An announcement by President Cyril Ramaphosa this coming Saturday, that the traffic points demerit system will take effect on April 1, could spark at least two court applications to stop the countrywide roll-out.
Ramaphosa signed into law the Aarto Amendment Act on August 13, after it was approved by the National Assembly and National Council of Provinces with the support of all provinces, except the Western Cape.
The announcement about the implementation date has been outstanding.
According to a statement, Ramaphosa will give the keynote address at the official launch of the October Transport Month campaign on Saturday, during a function at the Heidelberg weigh bridge on the N3 highway.
The function will be attended by Transport Minister Fikile Mbalula, Gauteng Premier David Makhura, several MECs, senior government officials from all provinces and “key stakeholders including the private sector, transport industry, motorcycling association, the religious and interfaith fraternity and family members of those who lost their lives to road crashes”, according to the statement.
It refers to Ramaphosa’s signing of the Act as “paving the way for the ushering of a new regime in driver and road user behaviour for the country.
“At its full implementation, the Aarto Act will discourage bad and persuade good road user and road traffic behaviour by providing a scheme for road traffic contraventions and facilitate the adjudication of road traffic infringements.”
The statement doesn’t indicate whether the implementation date will be announced at the event and Monde Mkalipi, spokesperson of the Road Traffic Infringement Agency (RTIA), that administers the Act, wouldn’t confirm it.
Moneyweb has however been told that it is definitely on the menu and Mkalipi confirmed that such an announcement is expected “very, very soon”.
Less optimistic about the prospects of Aarto to improve road safety is the Organisation Undoing Tax Abuse (Outa).
“We are at an advanced stage of preparing a court application to stop the implementation,” Outa Portfolio Manager for Transport Rudie Heyneke told Moneyweb.
He says Outa’s legal advisors however advised that it will be premature to bring an application before an implementation date has been announced.
Heyneke says Outa is extremely sceptical about the ability of stakeholders, including municipalities as issuing authorities, to comply with Aarto’s huge administrative burden and failure to do so will result in the denial of road users’ constitutional rights to, among other things, state their case.
Statistics show that a large percentage of those accused of contravening traffic laws want to defend themselves, Heyneke says.
Outa however questions the independence of those who will consider representations made by motorists under Aarto. “They will basically be working for the RTIA,” he says.
“Under Aarto it will take years before a matter can be challenged in court.”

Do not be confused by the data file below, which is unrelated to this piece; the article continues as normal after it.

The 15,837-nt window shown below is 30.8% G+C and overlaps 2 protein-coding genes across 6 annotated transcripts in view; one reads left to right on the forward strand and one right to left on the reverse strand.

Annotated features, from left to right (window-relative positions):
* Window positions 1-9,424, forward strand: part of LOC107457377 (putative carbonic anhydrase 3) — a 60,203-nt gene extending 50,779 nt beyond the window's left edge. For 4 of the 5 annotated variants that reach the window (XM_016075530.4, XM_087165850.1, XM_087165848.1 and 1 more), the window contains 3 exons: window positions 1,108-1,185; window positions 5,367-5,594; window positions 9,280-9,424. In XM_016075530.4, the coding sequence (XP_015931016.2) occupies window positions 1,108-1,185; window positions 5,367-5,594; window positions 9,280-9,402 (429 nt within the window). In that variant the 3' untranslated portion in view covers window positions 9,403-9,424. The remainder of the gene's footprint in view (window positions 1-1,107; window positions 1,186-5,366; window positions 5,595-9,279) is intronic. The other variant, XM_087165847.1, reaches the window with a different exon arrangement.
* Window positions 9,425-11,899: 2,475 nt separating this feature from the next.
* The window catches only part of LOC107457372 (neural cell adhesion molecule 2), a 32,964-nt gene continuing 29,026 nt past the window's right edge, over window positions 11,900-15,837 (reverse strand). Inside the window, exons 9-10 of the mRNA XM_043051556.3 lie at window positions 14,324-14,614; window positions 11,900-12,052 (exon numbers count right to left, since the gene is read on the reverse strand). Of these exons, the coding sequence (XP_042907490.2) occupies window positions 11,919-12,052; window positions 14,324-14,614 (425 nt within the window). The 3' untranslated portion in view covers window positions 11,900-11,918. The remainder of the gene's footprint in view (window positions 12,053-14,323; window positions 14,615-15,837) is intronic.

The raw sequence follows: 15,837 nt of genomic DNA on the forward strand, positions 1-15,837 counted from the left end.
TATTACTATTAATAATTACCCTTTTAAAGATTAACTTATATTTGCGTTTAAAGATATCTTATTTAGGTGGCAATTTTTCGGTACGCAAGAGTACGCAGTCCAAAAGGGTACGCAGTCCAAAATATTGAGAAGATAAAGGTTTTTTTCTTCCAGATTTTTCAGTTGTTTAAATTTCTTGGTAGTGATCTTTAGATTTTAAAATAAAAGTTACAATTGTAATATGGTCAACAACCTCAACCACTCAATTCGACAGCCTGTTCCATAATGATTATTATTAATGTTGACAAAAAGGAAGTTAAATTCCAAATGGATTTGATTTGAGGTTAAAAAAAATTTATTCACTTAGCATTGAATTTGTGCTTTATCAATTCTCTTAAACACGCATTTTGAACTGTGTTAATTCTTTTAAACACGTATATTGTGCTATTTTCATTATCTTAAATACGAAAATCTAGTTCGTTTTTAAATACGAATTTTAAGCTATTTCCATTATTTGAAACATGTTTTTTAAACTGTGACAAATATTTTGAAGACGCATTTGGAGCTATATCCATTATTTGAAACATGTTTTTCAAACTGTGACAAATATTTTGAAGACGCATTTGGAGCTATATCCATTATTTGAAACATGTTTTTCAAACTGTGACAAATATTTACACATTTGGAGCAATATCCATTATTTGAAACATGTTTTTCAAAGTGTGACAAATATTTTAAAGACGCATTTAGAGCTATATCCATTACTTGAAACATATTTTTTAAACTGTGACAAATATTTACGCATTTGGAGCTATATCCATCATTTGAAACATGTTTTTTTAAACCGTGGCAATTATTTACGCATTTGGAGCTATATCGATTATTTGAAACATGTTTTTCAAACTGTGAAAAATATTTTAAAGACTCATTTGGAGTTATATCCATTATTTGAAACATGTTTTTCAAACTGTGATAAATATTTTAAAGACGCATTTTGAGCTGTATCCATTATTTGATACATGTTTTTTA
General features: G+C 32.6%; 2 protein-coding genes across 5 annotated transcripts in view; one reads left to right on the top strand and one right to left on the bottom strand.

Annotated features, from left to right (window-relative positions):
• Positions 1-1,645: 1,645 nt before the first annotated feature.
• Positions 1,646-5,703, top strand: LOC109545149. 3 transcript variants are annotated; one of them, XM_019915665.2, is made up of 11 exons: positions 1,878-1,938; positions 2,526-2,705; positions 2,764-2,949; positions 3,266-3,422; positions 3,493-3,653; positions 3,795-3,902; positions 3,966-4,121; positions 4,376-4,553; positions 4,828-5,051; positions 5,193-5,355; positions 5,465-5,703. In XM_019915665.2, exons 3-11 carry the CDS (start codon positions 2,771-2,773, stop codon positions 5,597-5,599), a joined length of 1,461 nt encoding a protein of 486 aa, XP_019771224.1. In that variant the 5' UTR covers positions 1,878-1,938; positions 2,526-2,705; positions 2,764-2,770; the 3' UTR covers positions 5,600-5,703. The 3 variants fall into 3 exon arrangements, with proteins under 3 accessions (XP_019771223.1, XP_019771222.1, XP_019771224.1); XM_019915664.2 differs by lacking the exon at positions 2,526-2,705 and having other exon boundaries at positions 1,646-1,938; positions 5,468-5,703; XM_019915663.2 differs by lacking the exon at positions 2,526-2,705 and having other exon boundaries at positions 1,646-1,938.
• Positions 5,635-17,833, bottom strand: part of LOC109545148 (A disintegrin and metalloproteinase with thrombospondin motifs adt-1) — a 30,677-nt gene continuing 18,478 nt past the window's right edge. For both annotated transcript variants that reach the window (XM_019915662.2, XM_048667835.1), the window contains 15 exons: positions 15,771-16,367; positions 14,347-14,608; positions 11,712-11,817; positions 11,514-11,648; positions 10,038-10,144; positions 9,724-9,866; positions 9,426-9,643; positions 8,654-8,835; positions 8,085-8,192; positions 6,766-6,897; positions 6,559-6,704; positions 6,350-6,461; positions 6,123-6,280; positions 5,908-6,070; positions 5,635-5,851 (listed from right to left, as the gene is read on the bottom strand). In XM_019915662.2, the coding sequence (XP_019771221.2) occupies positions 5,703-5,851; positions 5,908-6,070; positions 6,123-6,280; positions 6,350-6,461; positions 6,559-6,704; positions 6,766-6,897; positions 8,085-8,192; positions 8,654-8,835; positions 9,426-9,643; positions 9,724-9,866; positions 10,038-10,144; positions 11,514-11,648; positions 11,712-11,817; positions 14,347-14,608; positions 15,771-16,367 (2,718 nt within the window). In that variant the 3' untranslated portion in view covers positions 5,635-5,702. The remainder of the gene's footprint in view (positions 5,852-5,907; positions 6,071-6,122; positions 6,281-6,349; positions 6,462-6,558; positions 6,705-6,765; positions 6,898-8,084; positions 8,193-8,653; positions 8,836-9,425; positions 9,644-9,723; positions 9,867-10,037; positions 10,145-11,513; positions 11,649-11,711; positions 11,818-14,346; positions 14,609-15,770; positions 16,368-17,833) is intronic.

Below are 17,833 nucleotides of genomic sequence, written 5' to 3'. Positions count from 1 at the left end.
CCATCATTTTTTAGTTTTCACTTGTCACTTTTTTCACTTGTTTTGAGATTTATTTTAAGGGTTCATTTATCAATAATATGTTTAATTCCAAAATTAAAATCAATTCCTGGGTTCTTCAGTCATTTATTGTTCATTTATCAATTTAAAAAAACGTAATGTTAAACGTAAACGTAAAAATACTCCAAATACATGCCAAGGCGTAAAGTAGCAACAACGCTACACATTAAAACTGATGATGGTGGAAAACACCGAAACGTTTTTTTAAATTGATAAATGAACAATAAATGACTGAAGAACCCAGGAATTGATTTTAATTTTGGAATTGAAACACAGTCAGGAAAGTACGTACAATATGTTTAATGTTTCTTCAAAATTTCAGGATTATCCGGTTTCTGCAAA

Democratic Alliance Shadow Minister for Transport Chris Hunsinger says the party also decided in principle to oppose the Act in its current form.
He says after Ramaphosa signed the bill, the DA wrote to him about several matters of concern. It will be a pity if government nevertheless moves forward with implementation, he says.
The DA is also concerned about the ability of motorists to exercise their rights under Aarto and the state of readiness of municipalities, the first cog in the Aarto wheel, which will play a crucial role as issuing authorities.
He says Aarto will completely change the income stream of municipalities and they are unprepared for it.
Hunsinger adds that a lot of detail regarding Aarto will only be clear once the accompanying regulations have been promulgated. That cannot happen without prior public participation, he says.
Mkalipi confirms that the regulations is one of three key components that have to be in place before the system can be implemented. Officials are currently working full steam to complete the regulations and publish the for public comment, he says.
The other outstanding matters are the establishment of the appeals tribunal and the National Contravention Register that will contain data relating to demerit points.
Mkalipi confirms that April 1 will be the ideal implementation date, since it is also the beginning of the new financial year in government. It is however crucial that these three matters be in place first, he says.
The Aarto pilot projects that have been in operation in Johannesburg and Tshwane for several years have been widely criticised as deeply flawed. The points demerit system was not part of this implementation.
This system would see motorists incur demerit points for the contravention of traffic laws. Once a motorist has accumulated 12 points his/her driver’s licence would be suspended. After the third suspension the motorist could lose his/her licence.